This holds even for Kendall backers who believe that Burnham is a bad bank. A repeated refrain from her supporters is that they simply couldn’t bring themselves to give Burnham their 2nd preference over Cooper. One senior insider, who has been telling his friends that they have to opt for Burnham over Cooper, told me that “faced with my own paper, I can’t vote for that man”.

Interventions from past leaders fall on deaf ears

A lot has happened to change the Labour party in recent years, but one often neglected aspect is this: the Labour right has lost two elections on the bounce. Yes, Ed Miliband may have rejected most of New Labour’s legacy and approach, but he was still a protégé of Gordon Brown and included figures like Rachel Reeves, Ed Balls and Jim Murphy in his shadow cabinet.  Yvette Cooper and Andy Burnham were senior figures during both defeats. And the same MPs who are now warning that Corbyn will doom the Labour Party to defeat were, just months ago, saying that Miliband was destined for Downing Street and only five years ago were saying that Gordon Brown was going to stay there.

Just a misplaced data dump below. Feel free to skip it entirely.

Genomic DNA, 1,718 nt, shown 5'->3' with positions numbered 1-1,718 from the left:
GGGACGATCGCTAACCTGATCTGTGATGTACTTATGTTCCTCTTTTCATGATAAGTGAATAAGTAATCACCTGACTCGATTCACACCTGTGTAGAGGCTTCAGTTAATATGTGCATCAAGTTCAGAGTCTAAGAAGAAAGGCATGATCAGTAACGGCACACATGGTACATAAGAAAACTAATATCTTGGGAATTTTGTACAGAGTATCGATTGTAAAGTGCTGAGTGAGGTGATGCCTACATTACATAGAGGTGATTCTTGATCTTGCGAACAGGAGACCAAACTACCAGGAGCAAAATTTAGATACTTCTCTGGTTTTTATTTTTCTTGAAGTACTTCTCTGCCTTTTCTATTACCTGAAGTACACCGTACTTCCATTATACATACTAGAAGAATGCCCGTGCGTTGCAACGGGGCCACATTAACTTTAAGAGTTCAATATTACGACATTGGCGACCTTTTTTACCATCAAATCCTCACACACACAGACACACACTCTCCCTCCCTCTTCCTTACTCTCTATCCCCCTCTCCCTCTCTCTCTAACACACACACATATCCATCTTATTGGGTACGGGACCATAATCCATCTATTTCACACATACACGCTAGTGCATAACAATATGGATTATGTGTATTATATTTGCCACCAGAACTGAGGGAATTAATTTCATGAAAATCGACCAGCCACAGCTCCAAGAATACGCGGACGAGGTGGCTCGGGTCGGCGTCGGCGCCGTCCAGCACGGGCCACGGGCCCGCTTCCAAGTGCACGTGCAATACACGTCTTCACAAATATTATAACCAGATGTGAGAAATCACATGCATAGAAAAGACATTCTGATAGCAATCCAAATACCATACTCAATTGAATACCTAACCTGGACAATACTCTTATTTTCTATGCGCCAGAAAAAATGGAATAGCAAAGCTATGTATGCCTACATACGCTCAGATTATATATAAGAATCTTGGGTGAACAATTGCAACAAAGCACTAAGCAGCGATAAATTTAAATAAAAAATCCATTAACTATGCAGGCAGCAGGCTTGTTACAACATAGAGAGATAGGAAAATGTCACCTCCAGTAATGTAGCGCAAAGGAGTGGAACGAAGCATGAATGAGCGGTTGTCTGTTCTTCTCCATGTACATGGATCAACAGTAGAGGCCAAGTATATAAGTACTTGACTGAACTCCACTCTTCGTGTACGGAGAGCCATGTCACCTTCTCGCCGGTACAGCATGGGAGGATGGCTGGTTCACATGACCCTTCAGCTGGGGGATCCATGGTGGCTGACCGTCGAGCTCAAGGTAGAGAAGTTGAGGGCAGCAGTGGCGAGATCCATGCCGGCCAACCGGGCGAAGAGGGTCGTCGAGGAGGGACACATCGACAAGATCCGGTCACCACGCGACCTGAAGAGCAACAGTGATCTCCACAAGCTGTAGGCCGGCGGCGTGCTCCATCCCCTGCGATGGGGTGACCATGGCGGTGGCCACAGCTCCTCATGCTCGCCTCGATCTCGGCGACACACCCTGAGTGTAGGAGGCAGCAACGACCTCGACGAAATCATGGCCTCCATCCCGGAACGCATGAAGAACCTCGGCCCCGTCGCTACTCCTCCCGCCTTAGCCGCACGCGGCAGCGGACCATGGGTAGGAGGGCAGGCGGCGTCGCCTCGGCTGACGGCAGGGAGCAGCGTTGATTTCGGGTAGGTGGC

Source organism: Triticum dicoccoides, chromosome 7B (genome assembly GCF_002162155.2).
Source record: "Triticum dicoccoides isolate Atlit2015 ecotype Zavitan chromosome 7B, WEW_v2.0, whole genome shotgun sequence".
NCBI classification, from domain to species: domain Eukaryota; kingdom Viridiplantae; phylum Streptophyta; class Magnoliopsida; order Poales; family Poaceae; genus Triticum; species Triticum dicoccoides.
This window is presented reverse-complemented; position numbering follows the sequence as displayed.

Labour members don’t trust the press

A sizeable number of Labour party activists believe that the media is against them and will always have it in for them. They are not listening to articles about Jeremy Corbyn’s past associations or reading analyses of why Labour lost. Those big, gamechanging moments in the last month? Didn’t change anything.

100,000 people didn’t join the Labour party on deadline day to vote against Jeremy Corbyn

On the last day of registration, so many people tried to register to vote in the Labour leadership election that they broke the website. They weren’t doing so on the off-chance that the day after, Yvette Cooper would deliver the speech of her life. Yes, some of those sign-ups were duplicates, and 3,000 of them have been “purged”.  That still leaves an overwhelmingly large number of sign-ups who are going to go for Corbyn.

It doesn’t look as if anyone is turning off Corbyn

Yes, Sky News’ self-selecting poll is not representative of anything other than enthusiasm. But, equally, if Yvette Cooper is really going to beat Jeremy Corbyn, surely, surely, she wouldn’t be in third place behind Liz Kendall according to Sky’s post-debate poll. Surely she wouldn’t have been the winner according to just 6.1 per cent of viewers against Corbyn’s 80.7 per cent. 

Stephen Bush is editor of the Staggers, the New Statesman’s political blog.